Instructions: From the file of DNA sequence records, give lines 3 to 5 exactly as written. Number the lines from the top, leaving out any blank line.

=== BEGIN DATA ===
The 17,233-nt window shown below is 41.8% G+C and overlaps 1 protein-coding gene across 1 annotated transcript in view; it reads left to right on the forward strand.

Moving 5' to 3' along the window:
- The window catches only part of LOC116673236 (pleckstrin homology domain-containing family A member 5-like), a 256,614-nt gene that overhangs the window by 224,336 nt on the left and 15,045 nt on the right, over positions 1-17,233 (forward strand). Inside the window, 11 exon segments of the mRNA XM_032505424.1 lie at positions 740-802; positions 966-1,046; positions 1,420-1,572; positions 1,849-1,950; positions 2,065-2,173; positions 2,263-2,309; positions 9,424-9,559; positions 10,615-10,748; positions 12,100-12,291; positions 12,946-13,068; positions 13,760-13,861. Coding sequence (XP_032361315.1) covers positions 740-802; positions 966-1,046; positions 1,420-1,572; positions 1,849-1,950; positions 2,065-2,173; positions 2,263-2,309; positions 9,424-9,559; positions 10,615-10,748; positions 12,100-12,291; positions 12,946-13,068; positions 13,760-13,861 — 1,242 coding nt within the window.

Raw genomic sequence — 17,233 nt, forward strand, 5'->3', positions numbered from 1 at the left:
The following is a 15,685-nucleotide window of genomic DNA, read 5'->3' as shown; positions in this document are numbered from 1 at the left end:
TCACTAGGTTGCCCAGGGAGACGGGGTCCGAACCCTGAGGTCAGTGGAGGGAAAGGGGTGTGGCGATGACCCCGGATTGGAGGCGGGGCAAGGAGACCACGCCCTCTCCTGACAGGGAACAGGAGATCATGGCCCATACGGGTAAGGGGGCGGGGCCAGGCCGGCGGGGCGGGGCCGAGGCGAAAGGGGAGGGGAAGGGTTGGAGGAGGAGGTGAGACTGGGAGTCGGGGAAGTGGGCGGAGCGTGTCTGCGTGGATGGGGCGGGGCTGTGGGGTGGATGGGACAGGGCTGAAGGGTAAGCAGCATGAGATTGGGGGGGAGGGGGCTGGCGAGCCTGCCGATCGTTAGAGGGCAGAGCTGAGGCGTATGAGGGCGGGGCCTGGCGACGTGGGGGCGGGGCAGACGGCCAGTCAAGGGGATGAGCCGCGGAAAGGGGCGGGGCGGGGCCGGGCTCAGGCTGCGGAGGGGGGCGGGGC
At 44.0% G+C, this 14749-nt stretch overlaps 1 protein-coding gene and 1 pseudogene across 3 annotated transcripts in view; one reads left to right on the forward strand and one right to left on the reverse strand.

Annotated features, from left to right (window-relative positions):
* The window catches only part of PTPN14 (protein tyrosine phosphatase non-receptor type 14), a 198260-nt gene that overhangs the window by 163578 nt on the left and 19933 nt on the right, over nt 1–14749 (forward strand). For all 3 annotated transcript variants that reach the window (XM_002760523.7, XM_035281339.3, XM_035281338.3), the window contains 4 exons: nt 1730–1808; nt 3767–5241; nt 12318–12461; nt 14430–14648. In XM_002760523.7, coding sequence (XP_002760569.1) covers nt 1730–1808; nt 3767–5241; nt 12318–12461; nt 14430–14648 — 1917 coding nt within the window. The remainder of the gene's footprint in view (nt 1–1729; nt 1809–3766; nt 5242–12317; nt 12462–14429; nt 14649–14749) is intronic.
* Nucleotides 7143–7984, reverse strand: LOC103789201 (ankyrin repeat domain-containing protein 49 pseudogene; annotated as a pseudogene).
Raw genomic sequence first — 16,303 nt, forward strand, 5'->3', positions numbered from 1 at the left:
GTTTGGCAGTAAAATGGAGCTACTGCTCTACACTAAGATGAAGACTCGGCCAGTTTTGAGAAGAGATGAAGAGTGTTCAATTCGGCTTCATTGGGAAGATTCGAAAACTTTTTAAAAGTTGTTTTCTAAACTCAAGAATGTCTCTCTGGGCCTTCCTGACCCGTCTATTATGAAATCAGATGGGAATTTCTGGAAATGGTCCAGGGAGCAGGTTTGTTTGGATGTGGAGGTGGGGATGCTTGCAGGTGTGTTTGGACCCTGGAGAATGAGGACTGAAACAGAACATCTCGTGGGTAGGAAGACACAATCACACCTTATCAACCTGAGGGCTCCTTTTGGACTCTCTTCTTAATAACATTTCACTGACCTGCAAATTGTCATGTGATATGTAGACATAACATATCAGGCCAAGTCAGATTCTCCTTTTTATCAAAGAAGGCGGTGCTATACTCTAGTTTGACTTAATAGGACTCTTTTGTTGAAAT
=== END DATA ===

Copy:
- The window catches only part of LOC116673236 (pleckstrin homology domain-containing family A member 5-like), a 256,614-nt gene that overhangs the window by 224,336 nt on the left and 15,045 nt on the right, over positions 1-17,233 (forward strand). Inside the window, 11 exon segments of the mRNA XM_032505424.1 lie at positions 740-802; positions 966-1,046; positions 1,420-1,572; positions 1,849-1,950; positions 2,065-2,173; positions 2,263-2,309; positions 9,424-9,559; positions 10,615-10,748; positions 12,100-12,291; positions 12,946-13,068; positions 13,760-13,861. Coding sequence (XP_032361315.1) covers positions 740-802; positions 966-1,046; positions 1,420-1,572; positions 1,849-1,950; positions 2,065-2,173; positions 2,263-2,309; positions 9,424-9,559; positions 10,615-10,748; positions 12,100-12,291; positions 12,946-13,068; positions 13,760-13,861 — 1,242 coding nt within the window.

Raw genomic sequence — 17,233 nt, forward strand, 5'->3', positions numbered from 1 at the left:
The following is a 15,685-nucleotide window of genomic DNA, read 5'->3' as shown; positions in this document are numbered from 1 at the left end: